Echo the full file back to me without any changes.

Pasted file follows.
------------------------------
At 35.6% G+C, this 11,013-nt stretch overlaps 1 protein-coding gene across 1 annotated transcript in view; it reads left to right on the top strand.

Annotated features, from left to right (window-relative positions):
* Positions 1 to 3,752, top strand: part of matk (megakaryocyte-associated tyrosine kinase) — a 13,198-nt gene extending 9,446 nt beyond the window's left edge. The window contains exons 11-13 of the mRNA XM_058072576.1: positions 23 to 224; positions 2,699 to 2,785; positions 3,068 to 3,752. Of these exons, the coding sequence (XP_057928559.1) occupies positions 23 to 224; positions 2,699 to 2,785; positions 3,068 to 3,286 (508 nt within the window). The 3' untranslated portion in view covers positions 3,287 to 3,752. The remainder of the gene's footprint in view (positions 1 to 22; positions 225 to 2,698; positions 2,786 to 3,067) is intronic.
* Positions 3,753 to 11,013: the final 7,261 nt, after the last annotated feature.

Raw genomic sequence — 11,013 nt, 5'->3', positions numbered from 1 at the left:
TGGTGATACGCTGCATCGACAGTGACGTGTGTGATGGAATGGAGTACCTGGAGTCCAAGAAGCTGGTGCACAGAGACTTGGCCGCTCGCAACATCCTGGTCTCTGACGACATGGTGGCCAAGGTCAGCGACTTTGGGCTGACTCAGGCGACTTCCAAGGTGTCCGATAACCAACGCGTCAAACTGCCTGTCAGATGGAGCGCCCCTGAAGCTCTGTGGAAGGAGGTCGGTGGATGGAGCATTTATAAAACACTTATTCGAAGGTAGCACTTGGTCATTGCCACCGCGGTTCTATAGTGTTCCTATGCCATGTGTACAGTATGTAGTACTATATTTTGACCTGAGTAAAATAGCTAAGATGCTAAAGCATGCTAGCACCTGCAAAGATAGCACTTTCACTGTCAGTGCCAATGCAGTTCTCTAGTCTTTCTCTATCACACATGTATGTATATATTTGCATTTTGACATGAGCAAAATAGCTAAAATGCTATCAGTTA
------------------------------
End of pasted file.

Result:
At 35.6% G+C, this 11,013-nt stretch overlaps 1 protein-coding gene across 1 annotated transcript in view; it reads left to right on the top strand.

Annotated features, from left to right (window-relative positions):
* Positions 1 to 3,752, top strand: part of matk (megakaryocyte-associated tyrosine kinase) — a 13,198-nt gene extending 9,446 nt beyond the window's left edge. The window contains exons 11-13 of the mRNA XM_058072576.1: positions 23 to 224; positions 2,699 to 2,785; positions 3,068 to 3,752. Of these exons, the coding sequence (XP_057928559.1) occupies positions 23 to 224; positions 2,699 to 2,785; positions 3,068 to 3,286 (508 nt within the window). The 3' untranslated portion in view covers positions 3,287 to 3,752. The remainder of the gene's footprint in view (positions 1 to 22; positions 225 to 2,698; positions 2,786 to 3,067) is intronic.
* Positions 3,753 to 11,013: the final 7,261 nt, after the last annotated feature.

Raw genomic sequence — 11,013 nt, 5'->3', positions numbered from 1 at the left:
TGGTGATACGCTGCATCGACAGTGACGTGTGTGATGGAATGGAGTACCTGGAGTCCAAGAAGCTGGTGCACAGAGACTTGGCCGCTCGCAACATCCTGGTCTCTGACGACATGGTGGCCAAGGTCAGCGACTTTGGGCTGACTCAGGCGACTTCCAAGGTGTCCGATAACCAACGCGTCAAACTGCCTGTCAGATGGAGCGCCCCTGAAGCTCTGTGGAAGGAGGTCGGTGGATGGAGCATTTATAAAACACTTATTCGAAGGTAGCACTTGGTCATTGCCACCGCGGTTCTATAGTGTTCCTATGCCATGTGTACAGTATGTAGTACTATATTTTGACCTGAGTAAAATAGCTAAGATGCTAAAGCATGCTAGCACCTGCAAAGATAGCACTTTCACTGTCAGTGCCAATGCAGTTCTCTAGTCTTTCTCTATCACACATGTATGTATATATTTGCATTTTGACATGAGCAAAATAGCTAAAATGCTATCAGTTA